Cost To Convert To Cage-Free

From the July 21, 2005 issue of United Voices, the United Egg Producers Newsletter

 

In the last issue of United Voices we wrote about converting all cage layer houses to cage-free floor houses. This prompted emails and calls asking what the cost would be. So, while saying that there are probably many variables and many options for housing styles, and the fact that some producers could simply return to conditions of the 1950s while others would build very modern equipped houses, we will attempt to give some estimates of costs. To arrive at these assumed estimates, we solicited information from a few sources. Here is what we have come up with.

To convert a layer house to a cage-free floor house will first require the removing and disposal of existing cage equipment. In addition to the cost of removing the equipment, we have the problem of finding landfills or other burial sites to dispose of the equipment. Now we begin with new equipment for a cage-free floor system and our estimate of cost to remove the old equipment and install new equipment would be about $4.50 per layer based upon estimates from an equipment company.

Starting from the cage house measuring 50 ft. x 500 feet and once holding 100,000 layers we convert that to a cage-free floor system providing 1.2 square feet per layer. This house will then accommodate 20,833 layers. The cost to convert this house is about $94,000.00. If we assume that we currently have 2,800 existing cage houses, the industry cost would be about $263 million. If no new buildings are built, the industry has only 58,333,000 layers to supply the market.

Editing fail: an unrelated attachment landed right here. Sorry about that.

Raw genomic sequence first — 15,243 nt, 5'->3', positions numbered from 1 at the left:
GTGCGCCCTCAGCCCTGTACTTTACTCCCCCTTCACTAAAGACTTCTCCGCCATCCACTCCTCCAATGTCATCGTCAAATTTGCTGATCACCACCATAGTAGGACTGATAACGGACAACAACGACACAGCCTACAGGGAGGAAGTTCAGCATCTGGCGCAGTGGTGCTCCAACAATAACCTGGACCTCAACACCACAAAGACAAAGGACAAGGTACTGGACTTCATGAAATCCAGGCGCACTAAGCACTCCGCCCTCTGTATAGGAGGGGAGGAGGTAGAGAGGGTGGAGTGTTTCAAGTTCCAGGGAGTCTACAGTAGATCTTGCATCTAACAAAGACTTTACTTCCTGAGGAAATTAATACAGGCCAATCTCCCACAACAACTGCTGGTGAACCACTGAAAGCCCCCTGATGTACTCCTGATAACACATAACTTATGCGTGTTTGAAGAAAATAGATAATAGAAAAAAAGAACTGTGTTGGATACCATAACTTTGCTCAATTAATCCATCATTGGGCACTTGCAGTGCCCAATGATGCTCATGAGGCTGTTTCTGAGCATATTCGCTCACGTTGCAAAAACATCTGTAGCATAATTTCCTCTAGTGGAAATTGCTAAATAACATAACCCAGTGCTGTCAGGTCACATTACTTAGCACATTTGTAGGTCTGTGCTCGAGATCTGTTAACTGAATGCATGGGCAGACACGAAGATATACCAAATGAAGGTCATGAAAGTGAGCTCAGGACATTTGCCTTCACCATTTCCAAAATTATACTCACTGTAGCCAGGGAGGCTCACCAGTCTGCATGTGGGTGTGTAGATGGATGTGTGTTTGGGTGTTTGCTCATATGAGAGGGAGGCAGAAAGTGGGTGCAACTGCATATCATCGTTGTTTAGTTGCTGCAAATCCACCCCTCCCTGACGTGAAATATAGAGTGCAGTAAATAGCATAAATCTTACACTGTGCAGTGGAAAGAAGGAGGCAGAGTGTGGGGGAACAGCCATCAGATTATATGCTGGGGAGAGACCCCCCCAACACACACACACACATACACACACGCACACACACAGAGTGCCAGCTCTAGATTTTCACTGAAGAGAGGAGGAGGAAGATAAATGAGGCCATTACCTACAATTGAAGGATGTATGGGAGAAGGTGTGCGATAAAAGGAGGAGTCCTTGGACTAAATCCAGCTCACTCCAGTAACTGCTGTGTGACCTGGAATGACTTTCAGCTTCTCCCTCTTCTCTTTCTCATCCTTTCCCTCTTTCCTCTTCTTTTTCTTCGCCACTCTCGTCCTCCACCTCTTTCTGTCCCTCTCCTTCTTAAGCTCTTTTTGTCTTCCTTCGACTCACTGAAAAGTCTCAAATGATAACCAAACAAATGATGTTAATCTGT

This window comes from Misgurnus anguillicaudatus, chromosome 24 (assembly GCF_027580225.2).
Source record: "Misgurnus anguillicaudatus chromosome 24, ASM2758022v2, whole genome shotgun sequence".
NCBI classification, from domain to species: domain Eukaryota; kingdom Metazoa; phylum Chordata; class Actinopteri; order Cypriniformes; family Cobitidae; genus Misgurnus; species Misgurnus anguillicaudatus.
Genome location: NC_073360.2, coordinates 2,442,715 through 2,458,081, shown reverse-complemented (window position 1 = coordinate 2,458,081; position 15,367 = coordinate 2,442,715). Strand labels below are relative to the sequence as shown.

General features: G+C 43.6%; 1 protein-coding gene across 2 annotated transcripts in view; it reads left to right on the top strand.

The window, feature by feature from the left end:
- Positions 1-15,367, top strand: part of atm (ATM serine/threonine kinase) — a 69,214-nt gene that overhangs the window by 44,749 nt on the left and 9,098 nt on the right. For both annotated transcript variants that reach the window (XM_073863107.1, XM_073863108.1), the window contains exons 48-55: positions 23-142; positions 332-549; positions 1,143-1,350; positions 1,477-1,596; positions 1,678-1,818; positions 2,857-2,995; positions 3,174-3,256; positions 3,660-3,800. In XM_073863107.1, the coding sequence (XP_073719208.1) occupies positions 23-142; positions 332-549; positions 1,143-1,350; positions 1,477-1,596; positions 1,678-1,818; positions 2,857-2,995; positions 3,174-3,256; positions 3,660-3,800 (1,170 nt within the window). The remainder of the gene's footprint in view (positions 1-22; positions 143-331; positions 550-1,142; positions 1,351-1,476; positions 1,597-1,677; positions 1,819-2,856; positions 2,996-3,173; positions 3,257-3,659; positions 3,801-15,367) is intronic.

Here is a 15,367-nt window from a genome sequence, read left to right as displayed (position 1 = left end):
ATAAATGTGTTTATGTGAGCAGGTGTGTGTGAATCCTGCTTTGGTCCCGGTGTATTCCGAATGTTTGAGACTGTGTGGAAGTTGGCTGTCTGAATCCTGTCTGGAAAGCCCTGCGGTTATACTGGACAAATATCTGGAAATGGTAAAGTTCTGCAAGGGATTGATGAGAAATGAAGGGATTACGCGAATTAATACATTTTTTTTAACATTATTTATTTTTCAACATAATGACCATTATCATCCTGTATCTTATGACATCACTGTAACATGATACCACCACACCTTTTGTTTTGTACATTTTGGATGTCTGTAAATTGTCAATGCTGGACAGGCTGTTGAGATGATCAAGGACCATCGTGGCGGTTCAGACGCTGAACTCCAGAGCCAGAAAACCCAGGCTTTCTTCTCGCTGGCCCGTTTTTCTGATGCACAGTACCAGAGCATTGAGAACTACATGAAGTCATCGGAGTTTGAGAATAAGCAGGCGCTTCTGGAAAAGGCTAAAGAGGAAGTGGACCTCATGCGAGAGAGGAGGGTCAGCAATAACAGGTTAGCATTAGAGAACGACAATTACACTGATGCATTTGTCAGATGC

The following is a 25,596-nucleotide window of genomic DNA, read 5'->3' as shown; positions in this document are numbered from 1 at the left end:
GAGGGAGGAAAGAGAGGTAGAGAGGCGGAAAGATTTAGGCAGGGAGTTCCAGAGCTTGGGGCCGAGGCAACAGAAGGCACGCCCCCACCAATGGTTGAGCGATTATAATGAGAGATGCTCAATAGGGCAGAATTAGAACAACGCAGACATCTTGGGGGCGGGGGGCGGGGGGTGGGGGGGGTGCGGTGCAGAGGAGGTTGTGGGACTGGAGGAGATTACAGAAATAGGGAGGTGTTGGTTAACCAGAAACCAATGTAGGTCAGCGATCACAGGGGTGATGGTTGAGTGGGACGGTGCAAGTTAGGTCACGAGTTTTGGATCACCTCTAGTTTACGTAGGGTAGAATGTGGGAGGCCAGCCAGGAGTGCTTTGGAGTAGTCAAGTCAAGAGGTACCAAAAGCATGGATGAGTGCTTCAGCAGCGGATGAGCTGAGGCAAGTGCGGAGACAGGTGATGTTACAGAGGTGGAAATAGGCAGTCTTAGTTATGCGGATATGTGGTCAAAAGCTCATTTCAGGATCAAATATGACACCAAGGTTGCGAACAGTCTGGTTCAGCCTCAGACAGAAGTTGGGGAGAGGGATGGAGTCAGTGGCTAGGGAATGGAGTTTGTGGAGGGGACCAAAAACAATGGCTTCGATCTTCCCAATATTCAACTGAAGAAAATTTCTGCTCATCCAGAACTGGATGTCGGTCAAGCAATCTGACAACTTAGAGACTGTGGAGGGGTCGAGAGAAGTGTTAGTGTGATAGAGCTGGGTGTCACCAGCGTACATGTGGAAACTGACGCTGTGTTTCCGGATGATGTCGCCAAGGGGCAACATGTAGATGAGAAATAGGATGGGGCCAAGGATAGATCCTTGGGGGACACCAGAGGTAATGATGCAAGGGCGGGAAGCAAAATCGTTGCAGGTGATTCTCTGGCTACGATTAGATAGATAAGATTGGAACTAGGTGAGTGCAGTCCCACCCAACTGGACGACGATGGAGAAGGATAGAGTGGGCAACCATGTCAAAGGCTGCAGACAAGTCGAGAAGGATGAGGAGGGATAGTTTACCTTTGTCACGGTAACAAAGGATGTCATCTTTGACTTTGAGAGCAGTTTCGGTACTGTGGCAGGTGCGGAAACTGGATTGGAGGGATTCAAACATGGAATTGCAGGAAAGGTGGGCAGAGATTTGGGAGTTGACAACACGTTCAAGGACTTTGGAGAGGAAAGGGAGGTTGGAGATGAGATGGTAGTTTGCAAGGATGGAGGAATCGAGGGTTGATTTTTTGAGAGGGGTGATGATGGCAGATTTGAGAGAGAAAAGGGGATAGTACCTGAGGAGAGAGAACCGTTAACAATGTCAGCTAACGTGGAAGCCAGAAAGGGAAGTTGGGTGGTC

In order to supply the market with the same number of eggs as when all birds were in cages, we will need to build 10,640 new houses of 20,833 layers each. Depending upon the style of house built and equipment installed in a new cage-free floor house, we learned that the costs could likely vary from about $12.00 per bird up to $25.00 per bird. For the sake of being conservative, let's use the low side of this range because producers tend to look for the least costs opportunities. Using the $12.00 per bird we have a total cost of $250,000.00 for each building holding 20,833 hens. These new buildings will then cost the industry about $2.7 billion. If, the industry decided to build the very best of housing and equipment, then the cost rises to about $5.5 billion. Now comes the problem of getting building permits for 10,640 new buildings.

If our calculations are reasonably correct, and depending upon the style of housing and equipment, then we estimate an industry cost to vary from $3 to $5.8 billion in building and equipment costs to convert to a cage-free floor production system. In reality, the industry would build larger buildings and reduce the per bird cost.

The animal activists then become concerned with birds being kept in confined spaces with no access to outdoors. We then provide openings in the buildings to allow birds to go outside. Following the EU standards, we will need to provide one acre of land area for each 400 birds. Your 20,833 size layer house now needs an additional 52 acres of pasture for the hens to roam freely. Depending on where you live, we could have an average land cost of $100,000.00 per house or $4.80 per layer. Then consider that 52 acres is needed for each of the 13,440 houses and we have nearly 700,000 acres that likely were once in crop production. Let's assume that the average size of a farm is 500 acres. If so, then we take 1,400 farms out of crop production.

You think none of this is possible. Then consider just how quickly things have and are changing in Europe.

The animal activists ultimate goal is to eliminate all animal agriculture production so to meet their desires you eventually discontinue the use of all layer houses. Good luck.